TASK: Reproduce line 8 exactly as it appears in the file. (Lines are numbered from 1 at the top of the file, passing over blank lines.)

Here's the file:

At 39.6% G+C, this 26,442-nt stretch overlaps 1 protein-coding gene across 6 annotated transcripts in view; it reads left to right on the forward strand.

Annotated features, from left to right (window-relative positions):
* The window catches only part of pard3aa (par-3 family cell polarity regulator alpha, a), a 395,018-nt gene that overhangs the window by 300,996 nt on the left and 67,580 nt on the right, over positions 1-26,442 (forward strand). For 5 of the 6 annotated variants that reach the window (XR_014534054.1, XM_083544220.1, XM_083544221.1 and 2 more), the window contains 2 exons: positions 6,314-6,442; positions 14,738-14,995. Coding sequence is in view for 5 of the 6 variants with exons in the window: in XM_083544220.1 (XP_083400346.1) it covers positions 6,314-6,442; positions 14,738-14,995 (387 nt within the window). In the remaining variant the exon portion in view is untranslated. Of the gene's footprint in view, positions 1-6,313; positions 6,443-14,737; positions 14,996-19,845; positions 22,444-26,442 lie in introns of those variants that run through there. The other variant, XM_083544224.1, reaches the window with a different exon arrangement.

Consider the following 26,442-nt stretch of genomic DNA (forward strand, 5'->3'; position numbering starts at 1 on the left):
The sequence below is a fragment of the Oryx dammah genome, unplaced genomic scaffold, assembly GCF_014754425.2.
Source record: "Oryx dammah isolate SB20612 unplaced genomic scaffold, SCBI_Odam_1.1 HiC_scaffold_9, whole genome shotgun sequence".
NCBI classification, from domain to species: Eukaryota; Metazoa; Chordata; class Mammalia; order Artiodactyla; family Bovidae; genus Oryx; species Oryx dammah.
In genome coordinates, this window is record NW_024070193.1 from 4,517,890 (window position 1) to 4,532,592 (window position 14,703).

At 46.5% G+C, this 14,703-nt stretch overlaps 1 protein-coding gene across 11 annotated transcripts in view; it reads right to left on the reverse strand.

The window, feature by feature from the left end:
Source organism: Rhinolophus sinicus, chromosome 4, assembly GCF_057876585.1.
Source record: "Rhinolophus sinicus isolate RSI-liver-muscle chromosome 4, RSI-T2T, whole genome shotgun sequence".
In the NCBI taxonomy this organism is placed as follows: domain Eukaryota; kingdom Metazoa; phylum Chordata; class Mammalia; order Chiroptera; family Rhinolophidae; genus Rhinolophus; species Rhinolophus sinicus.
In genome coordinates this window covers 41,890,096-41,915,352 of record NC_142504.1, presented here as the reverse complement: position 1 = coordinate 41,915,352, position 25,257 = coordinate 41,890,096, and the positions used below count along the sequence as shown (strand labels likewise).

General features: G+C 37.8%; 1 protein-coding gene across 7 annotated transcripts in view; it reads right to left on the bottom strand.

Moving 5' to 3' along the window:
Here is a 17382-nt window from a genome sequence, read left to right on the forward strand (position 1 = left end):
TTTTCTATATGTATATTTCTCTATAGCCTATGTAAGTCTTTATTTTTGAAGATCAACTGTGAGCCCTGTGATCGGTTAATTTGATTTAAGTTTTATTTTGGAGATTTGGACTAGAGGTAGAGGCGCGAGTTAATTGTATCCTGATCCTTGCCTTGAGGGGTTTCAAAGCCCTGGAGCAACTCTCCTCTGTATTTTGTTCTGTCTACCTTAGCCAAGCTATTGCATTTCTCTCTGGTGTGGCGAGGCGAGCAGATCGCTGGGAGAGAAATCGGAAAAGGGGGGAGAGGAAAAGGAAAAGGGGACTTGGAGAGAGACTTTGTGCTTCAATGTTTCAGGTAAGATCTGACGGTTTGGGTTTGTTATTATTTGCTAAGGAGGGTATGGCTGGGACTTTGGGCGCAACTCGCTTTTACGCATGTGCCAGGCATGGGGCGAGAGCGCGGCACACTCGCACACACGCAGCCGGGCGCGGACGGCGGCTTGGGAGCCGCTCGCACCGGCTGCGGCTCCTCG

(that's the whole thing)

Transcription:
In genome coordinates, this window is record NW_024070193.1 from 4,517,890 (window position 1) to 4,532,592 (window position 14,703).